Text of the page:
We are involved, and will continue to be involved, in legal proceedings arising out of the conduct of our business, including commercial and employment-related lawsuits. Some of these lawsuits purport or may be determined to be class actions and seek substantial damages, and some may remain unresolved for several years. We establish accruals for specific legal proceedings when it is considered probable that a loss has been incurred and the amount of the loss can be reasonably estimated. Our evaluation of whether a loss is reasonably probable is based on our assessment and consultation with legal counsel regarding the ultimate outcome of the matter. As of March 31, 2021, we have accrued for the potential impact of loss contingencies that are probable and reasonably estimable. We do not currently believe that the ultimate resolution of any of these matters will have a material adverse effect on our results of operations, financial condition, or cash flows. However, the results of these matters cannot be predicted with certainty, and an unfavorable resolution of one or more of these matters could have a material adverse effect on our results of operations, financial condition, or cash flows.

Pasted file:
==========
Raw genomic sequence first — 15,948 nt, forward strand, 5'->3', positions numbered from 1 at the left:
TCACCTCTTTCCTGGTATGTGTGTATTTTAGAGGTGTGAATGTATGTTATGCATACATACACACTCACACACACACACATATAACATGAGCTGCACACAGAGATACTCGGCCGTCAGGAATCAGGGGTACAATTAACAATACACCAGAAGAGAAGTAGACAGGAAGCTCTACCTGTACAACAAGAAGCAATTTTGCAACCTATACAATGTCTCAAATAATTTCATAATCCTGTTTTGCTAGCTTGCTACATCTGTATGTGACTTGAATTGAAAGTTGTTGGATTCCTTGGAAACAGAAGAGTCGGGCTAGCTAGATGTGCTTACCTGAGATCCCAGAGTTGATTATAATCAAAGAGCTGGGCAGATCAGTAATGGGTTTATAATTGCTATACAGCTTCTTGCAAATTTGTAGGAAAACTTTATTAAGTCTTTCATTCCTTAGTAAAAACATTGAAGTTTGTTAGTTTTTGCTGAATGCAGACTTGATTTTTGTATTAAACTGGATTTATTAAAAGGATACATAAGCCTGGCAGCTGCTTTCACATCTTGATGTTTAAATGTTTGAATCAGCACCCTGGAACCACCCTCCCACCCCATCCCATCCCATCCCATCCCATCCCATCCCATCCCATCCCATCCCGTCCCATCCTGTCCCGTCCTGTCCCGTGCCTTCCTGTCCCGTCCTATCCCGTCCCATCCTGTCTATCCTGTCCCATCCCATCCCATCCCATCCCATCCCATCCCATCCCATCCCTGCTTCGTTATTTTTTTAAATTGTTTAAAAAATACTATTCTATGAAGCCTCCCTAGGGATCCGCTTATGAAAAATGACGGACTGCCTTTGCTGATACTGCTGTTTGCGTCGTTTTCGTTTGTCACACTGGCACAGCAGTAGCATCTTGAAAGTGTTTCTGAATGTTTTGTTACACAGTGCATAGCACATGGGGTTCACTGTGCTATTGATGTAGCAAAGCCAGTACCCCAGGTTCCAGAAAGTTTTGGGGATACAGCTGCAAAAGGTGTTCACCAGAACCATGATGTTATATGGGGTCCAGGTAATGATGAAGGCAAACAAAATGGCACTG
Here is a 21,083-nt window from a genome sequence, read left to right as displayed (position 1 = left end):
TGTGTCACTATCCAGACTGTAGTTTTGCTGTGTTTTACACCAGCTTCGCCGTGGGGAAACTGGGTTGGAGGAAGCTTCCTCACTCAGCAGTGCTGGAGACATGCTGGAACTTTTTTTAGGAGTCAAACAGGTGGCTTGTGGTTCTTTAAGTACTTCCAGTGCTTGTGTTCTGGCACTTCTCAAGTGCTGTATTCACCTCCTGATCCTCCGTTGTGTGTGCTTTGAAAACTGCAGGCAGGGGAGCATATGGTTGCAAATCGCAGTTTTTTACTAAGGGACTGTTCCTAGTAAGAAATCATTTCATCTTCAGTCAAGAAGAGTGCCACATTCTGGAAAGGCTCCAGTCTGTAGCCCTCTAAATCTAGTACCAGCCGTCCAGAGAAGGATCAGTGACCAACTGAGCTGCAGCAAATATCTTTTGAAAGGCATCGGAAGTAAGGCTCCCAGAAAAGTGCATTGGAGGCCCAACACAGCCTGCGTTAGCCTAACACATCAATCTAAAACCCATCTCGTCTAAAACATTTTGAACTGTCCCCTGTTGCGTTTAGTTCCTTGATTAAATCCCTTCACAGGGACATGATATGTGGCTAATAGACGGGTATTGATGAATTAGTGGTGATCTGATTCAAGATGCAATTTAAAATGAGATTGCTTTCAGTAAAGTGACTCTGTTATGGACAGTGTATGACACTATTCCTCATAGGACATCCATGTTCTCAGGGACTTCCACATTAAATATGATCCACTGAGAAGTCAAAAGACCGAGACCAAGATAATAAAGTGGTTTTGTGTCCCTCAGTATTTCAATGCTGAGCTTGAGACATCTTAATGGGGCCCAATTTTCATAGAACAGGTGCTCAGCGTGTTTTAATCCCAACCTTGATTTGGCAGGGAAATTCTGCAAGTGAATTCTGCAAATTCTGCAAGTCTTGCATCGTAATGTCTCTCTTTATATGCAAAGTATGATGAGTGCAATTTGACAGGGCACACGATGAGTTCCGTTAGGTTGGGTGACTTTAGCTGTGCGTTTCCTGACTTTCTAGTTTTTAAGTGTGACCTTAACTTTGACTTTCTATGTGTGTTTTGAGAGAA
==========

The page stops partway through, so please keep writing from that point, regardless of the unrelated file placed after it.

Item 1A. Risk Factors
Information concerning certain risks and uncertainties are set forth in "Part I - Item 1A. Risk Factors" of our Annual Report on Form 10-K for the year ended December 31, 2020 filed with the SEC on February 24, 2021. There have been no material changes to the risk factors disclosed in our Annual Report on Form 10-K for the year ended December 31, 2020.
Item 2. Unregistered Sales of Equity Securities and Use of Proceeds
Issuer Purchases of Equity Securities
(In thousands, except for price per share) (a) Total Number of
Shares Purchased (1)
(b) Average Price Paid per Share ($) (c) Total Number of Shares Purchased as Part of Publicly Announced Plans or Programs (d) Approximate Dollar Value of Shares That May Yet Be Purchased Under The Plans or Programs (1)
Period
January 1, 2021 - January 31, 2021 —  —  $ 9,901